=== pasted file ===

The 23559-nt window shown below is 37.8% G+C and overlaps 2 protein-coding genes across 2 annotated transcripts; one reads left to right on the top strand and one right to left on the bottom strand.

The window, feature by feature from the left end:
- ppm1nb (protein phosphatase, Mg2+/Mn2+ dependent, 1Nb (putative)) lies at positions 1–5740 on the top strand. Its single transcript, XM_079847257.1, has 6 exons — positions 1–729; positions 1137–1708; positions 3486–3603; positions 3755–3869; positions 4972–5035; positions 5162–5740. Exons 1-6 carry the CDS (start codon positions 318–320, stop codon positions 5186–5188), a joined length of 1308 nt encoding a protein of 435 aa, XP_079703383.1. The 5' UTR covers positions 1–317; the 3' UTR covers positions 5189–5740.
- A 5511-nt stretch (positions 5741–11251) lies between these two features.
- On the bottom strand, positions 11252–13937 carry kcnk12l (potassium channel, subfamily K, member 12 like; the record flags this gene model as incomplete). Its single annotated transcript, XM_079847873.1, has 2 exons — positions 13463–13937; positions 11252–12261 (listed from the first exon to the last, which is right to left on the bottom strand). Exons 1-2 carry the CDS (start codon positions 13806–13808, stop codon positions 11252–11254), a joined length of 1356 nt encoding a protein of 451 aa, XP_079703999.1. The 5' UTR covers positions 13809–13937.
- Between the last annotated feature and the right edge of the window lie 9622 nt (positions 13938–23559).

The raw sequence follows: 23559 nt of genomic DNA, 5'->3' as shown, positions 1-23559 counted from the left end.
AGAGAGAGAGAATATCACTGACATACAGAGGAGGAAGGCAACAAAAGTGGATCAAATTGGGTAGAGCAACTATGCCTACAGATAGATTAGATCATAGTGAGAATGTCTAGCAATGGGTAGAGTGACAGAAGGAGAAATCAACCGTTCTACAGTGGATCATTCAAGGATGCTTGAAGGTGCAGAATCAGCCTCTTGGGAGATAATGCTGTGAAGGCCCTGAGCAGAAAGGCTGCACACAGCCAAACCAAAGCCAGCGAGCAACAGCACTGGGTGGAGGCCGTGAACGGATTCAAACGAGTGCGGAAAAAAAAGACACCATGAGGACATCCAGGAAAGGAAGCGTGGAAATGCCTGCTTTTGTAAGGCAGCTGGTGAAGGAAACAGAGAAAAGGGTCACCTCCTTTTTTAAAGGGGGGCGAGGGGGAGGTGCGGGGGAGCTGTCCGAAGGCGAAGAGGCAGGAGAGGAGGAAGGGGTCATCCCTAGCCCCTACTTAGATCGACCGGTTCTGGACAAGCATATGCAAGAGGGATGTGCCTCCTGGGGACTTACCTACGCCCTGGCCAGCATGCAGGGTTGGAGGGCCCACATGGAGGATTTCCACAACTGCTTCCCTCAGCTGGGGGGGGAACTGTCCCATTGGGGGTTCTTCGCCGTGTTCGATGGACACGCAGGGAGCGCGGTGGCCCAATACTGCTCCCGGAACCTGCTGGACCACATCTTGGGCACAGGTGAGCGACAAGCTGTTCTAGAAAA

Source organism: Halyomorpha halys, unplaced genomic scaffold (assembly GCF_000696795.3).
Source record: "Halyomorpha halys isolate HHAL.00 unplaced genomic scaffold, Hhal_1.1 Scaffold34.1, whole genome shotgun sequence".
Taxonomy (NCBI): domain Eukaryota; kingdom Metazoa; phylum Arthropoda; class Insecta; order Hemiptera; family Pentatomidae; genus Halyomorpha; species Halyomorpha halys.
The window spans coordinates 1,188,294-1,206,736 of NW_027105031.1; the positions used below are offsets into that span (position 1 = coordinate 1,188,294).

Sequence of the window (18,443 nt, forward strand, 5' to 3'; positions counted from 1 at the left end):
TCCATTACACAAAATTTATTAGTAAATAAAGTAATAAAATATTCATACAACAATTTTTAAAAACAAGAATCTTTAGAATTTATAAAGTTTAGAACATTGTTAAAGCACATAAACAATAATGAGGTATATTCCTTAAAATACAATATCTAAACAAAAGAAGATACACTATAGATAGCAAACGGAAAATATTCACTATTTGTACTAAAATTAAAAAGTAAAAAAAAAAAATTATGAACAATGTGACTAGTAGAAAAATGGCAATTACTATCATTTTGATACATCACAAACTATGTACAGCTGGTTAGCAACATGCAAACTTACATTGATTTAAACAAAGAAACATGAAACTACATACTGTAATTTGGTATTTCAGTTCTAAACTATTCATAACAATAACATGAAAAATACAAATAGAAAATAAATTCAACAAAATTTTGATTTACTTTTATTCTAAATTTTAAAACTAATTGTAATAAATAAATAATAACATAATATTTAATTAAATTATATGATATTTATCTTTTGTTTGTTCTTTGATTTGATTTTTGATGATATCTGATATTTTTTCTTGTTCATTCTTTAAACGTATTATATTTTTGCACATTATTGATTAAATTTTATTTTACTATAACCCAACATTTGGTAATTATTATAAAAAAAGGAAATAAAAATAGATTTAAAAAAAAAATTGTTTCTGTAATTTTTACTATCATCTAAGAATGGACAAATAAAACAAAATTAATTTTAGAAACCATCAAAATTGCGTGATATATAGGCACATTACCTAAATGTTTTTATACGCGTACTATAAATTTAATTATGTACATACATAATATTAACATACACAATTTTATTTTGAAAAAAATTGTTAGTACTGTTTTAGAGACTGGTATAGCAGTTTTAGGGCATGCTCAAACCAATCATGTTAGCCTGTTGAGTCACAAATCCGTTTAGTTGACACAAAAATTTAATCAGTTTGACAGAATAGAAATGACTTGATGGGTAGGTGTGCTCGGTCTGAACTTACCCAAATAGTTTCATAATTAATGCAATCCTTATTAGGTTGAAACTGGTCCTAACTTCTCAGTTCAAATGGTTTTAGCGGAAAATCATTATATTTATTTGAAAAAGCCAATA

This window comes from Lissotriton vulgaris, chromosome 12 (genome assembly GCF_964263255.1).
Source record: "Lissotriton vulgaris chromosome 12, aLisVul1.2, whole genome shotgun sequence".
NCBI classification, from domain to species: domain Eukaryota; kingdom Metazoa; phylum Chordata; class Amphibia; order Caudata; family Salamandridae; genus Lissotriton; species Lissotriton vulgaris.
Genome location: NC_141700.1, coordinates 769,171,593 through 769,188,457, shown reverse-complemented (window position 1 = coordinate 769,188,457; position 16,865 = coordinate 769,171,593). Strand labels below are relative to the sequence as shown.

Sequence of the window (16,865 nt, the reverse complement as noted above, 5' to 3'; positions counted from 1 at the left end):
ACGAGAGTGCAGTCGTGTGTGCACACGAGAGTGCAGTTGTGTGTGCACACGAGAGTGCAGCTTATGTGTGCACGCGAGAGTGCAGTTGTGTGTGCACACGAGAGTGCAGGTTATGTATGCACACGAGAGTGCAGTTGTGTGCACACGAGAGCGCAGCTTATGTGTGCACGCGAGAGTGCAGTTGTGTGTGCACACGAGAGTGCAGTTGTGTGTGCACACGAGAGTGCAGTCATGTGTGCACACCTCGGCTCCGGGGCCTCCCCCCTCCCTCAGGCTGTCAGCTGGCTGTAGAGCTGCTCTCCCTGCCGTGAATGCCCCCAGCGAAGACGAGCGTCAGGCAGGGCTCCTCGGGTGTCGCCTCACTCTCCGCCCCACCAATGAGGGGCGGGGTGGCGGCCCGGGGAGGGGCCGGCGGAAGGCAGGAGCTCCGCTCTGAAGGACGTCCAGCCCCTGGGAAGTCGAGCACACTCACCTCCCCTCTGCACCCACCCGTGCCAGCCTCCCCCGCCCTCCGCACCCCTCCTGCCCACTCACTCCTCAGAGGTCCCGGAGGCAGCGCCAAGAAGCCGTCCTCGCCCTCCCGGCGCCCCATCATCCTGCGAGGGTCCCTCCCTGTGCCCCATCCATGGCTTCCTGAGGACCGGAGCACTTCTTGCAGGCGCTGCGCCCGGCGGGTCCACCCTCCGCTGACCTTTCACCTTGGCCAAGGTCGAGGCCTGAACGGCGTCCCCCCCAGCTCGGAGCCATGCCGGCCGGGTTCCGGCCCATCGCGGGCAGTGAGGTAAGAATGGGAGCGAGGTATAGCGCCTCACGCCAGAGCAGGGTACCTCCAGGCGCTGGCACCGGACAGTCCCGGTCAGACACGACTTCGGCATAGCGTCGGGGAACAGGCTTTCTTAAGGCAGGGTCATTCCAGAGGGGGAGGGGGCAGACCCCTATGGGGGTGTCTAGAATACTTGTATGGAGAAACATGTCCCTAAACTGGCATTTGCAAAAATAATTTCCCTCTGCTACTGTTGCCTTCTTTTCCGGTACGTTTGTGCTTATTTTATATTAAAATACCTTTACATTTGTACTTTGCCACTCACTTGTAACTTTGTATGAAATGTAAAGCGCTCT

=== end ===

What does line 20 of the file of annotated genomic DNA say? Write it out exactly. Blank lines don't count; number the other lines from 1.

ACGAGAGTGCAGTCGTGTGTGCACACGAGAGTGCAGTTGTGTGTGCACACGAGAGTGCAGCTTATGTGTGCACGCGAGAGTGCAGTTGTGTGTGCACACGAGAGTGCAGGTTATGTATGCACACGAGAGTGCAGTTGTGTGCACACGAGAGCGCAGCTTATGTGTGCACGCGAGAGTGCAGTTGTGTGTGCACACGAGAGTGCAGTTGTGTGTGCACACGAGAGTGCAGTCATGTGTGCACACCTCGGCTCCGGGGCCTCCCCCCTCCCTCAGGCTGTCAGCTGGCTGTAGAGCTGCTCTCCCTGCCGTGAATGCCCCCAGCGAAGACGAGCGTCAGGCAGGGCTCCTCGGGTGTCGCCTCACTCTCCGCCCCACCAATGAGGGGCGGGGTGGCGGCCCGGGGAGGGGCCGGCGGAAGGCAGGAGCTCCGCTCTGAAGGACGTCCAGCCCCTGGGAAGTCGAGCACACTCACCTCCCCTCTGCACCCACCCGTGCCAGCCTCCCCCGCCCTCCGCACCCCTCCTGCCCACTCACTCCTCAGAGGTCCCGGAGGCAGCGCCAAGAAGCCGTCCTCGCCCTCCCGGCGCCCCATCATCCTGCGAGGGTCCCTCCCTGTGCCCCATCCATGGCTTCCTGAGGACCGGAGCACTTCTTGCAGGCGCTGCGCCCGGCGGGTCCACCCTCCGCTGACCTTTCACCTTGGCCAAGGTCGAGGCCTGAACGGCGTCCCCCCCAGCTCGGAGCCATGCCGGCCGGGTTCCGGCCCATCGCGGGCAGTGAGGTAAGAATGGGAGCGAGGTATAGCGCCTCACGCCAGAGCAGGGTACCTCCAGGCGCTGGCACCGGACAGTCCCGGTCAGACACGACTTCGGCATAGCGTCGGGGAACAGGCTTTCTTAAGGCAGGGTCATTCCAGAGGGGGAGGGGGCAGACCCCTATGGGGGTGTCTAGAATACTTGTATGGAGAAACATGTCCCTAAACTGGCATTTGCAAAAATAATTTCCCTCTGCTACTGTTGCCTTCTTTTCCGGTACGTTTGTGCTTATTTTATATTAAAATACCTTTACATTTGTACTTTGCCACTCACTTGTAACTTTGTATGAAATGTAAAGCGCTCT